Congress might have to cut research spending because it is a nonessential expenditure and its payoffs are too far off in the future to help alleviate the current financial crisis, said Connel Fullenkamp, associate professor of economics.

Others, however, are more optimistic. Schoenfeld said Congress will undoubtedly have to make cuts in spending, but the reductions may not include research. Because of the economic and commercial activity research generates, government officials may consider research to be an economic stimulus rather than an excess expenditure.

"Funding for research is actually a very effective and valuable investment for the country," Schoenfeld said. "It has an already existing infrastructure. We know how to do it, we don't need to invent a new bureaucracy."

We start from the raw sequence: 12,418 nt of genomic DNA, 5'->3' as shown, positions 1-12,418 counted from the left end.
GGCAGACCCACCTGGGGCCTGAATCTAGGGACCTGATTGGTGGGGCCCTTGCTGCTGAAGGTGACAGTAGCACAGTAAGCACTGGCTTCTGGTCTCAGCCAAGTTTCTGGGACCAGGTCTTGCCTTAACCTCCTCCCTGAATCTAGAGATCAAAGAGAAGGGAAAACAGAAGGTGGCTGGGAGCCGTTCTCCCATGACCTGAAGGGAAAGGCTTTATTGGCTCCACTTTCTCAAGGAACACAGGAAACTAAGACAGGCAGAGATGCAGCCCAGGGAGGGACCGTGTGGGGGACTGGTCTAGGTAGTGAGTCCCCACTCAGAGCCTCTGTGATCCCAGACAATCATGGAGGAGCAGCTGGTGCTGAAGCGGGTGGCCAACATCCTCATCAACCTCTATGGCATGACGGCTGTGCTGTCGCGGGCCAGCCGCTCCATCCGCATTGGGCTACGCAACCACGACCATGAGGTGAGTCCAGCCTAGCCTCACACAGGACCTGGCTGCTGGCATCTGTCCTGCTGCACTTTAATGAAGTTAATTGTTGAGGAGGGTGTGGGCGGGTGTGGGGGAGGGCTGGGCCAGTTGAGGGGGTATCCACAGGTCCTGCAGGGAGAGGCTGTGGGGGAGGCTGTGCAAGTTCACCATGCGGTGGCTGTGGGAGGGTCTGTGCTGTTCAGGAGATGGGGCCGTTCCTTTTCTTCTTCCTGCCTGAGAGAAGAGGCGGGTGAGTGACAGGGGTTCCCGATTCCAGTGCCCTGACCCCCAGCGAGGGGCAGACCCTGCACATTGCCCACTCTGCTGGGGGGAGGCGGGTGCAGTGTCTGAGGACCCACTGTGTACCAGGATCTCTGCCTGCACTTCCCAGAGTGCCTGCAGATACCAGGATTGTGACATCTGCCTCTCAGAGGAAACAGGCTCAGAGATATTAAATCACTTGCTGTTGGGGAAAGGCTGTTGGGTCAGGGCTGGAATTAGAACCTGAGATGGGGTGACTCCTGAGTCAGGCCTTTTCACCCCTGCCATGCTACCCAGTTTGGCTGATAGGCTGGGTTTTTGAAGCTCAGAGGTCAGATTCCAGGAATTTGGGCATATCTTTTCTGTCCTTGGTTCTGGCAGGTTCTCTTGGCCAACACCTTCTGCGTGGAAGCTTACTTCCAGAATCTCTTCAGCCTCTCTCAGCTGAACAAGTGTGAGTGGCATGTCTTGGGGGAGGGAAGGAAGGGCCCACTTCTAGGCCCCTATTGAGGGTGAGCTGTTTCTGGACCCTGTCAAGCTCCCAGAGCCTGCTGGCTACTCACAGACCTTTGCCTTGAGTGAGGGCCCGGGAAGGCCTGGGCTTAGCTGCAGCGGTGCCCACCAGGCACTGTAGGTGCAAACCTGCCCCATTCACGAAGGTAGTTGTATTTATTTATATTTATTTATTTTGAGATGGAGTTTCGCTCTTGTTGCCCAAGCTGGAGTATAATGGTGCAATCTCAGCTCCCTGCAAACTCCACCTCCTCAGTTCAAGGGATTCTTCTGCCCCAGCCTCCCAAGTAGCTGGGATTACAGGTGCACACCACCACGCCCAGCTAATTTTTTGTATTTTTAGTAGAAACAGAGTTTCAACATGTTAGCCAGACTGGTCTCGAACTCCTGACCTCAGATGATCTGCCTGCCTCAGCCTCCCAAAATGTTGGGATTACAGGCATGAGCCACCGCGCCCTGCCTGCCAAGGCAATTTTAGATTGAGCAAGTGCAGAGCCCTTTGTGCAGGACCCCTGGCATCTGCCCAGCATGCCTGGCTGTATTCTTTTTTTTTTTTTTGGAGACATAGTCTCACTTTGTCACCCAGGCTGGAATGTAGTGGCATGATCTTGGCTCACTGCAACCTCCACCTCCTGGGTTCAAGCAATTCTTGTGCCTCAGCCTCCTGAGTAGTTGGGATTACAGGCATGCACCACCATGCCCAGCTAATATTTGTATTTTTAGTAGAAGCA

Over the next 10 years, President-elect Barack Obama has proposed to double the budgets of prominent science agencies, such as the NIH, the National Science Foundation, the Department of Energy's Office of Science and the National Institute of Standards and Technology. Senate Democrats introduced an economic stimulus bill Monday that includes an additional $1 billion in funding for the NIH on top of its current budget of $29.5 billion.

In addition to serving as an economic driver, Congress may want to allocate more money to research because it supports human intellectual capital, said Chris Simmons, associate vice president for federal relations and Duke's main point of contact for the government.